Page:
I am still bummed out about the untimely departure of Jason Molina. If you want to see how great he was, check out these High Definition videos from Alabama Public Television’s “We Have Signal.” (I wish my local PBS Station would carry this program.) You can watch Jason and the excellent, Magnolia Electric Company doing a nearly 30-minute set.
I discovered this obscure gem while searching through a record store bargain bin back in the early 1980s. At the time, I was unaware of who Alex Taylor was and I had no idea about his lineage.(More on that later) However, the album’s cover photography and the Capricorn record label were enough to persuade me to drop a few bucks and take a chance on this record. Looking back, Dinnertime was one of my best all-time bargain bin scores.
Who is Alex Taylor? Imagine a more bluesy and funkier version of his younger brother, James Taylor. From Wikipedia:
Alexander “Alex” Taylor (February 28, 1947 – March 12, 1993) was an American singer. Alexander Taylor was the eldest child of Dr. Isaac M. Taylor and Gertrude Taylor. He was a member of a family which produced a number of musicians, the most famous of whom is James Taylor, but also includes Livingston, Hugh and Kate Taylor.
Dnnertime is an excellent vehicle that demonstrates Alex’s soulful blues chops and heartfelt crooning. For this record, all the right elements came together: The talent of Alex Taylor, coupled with a fine cast of supporting musicians, working in the legendary Muscle Shoals studio. Add it all up and you get a classic recording.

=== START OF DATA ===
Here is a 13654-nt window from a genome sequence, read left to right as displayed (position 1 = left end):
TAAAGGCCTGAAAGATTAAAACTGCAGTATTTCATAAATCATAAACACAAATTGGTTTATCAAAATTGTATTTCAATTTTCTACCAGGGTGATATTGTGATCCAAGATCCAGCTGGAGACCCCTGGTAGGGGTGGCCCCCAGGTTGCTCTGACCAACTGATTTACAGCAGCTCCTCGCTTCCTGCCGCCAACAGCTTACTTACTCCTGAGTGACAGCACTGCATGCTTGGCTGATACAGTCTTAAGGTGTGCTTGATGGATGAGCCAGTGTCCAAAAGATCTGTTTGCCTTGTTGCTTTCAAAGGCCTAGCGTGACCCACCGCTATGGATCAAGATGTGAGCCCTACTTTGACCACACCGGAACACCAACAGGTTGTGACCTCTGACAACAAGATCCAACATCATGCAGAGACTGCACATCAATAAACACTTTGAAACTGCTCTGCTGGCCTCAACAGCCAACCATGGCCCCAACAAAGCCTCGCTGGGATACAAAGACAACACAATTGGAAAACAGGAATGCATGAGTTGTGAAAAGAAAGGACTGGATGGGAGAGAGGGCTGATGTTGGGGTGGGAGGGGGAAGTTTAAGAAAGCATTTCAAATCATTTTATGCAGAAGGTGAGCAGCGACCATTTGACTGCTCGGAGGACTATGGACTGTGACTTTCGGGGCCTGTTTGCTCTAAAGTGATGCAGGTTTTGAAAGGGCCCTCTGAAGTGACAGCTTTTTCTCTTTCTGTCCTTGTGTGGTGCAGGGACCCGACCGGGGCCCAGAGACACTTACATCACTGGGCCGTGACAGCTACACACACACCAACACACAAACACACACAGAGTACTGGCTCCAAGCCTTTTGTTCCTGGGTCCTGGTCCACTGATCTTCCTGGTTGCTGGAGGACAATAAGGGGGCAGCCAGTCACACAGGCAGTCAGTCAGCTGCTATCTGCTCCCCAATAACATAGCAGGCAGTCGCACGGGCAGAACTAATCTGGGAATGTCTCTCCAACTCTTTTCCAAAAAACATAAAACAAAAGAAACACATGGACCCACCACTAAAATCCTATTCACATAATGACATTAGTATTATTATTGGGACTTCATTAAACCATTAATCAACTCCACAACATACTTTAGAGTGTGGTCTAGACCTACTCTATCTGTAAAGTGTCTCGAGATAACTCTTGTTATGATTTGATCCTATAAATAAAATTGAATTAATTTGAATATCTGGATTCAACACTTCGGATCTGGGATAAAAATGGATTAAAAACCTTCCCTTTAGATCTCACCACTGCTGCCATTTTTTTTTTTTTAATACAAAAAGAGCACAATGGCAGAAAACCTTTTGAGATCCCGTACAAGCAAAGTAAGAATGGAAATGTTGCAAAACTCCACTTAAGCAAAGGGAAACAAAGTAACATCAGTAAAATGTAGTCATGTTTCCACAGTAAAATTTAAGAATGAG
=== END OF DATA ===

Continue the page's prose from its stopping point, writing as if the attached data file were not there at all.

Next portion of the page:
From the first track, ” Change Your Sexy Ways” to the final song, a cover of Bob Dylan’s “From a Buick Six,” there is not a weak track on this record. Some standout tracks to look for are covers of Randy Newman’s “Let’s Burn Down the Cornfield, Jessie Winchester’s “Payday” and Charlie Rich’s “Who Will The Next Fool Be.”
Here’s an example
I can’t for the life of me understand why Dinnertime is “obscure.” In my opinion, it’s criminal that more people aren’t aware of this classic record. Unfortunately, it’s difficult to find examples of songs from Dinnertime on the web to share with you.
Allmusic.com has some short clips from each song and if you’re a member of Spotify you can find Dinnertime streaming. Dinnertime was also re-released as a CD and Mp3s a few years back. You can find it at places like Amazon.
“Change Your Sexy Ways” (Alex Taylor, Chuck Leavell, Jim Nalls) – 7:07
“Let’s Burn Down the Cornfield” (Randy Newman) – 4:25
“Comin’ Back to You” (Scott Boyer) – 4:15
“Four Days Gone” (Stephen Stills) – 3:56
“Payday” (Jesse Winchester) – 4:53
“Who’s Been Talking?” (Howlin’ Wolf) – 4:45
“Who Will the Next Fool Be?” (Charlie Rich) – 4:50
“From a Buick Six” (Bob Dylan) – 4:54
Alex Taylor – vocals
Scott Boyer – guitar, background vocals
Chuck Leavell – piano, keyboards, vibaphone
Paul Hornsby – organ, keyboards
Johnny Sandlin – bass, moog synthesizer
Wayne Perkins – bass, guitar, slide guitar
John Hughey – steel guitar
Jim Nalls – guitar
Charlie Hayward – bass
Jaimoe – percussion, conga, timbales
Bill Stewart – drums
Roger Hawkins – percussion, conga, tambourine
Lou Mullenix – percussion, timbales
Earl Sims – percussion
Charles Chalmers – background vocals
Sandra Chalmers – background vocals
Ginger Holladay – background vocals
Mary Holladay – background vocals
Donna Rhodes – background vocals
Sandra Rhodes – background vocals
Temple Riser – background vocals
Steve Smith – background vocals
Producer: Johnny Sandlin
Recording Engineer: Steve Smith/Johnny Sandlin
Remixing: Johnny Sandlin/Jeff Willens/Richard Rosebrough/Danny Tuberville
Photography: Barry Feinstein/Tom Wilkes
Executive Supervisor: Phil Wald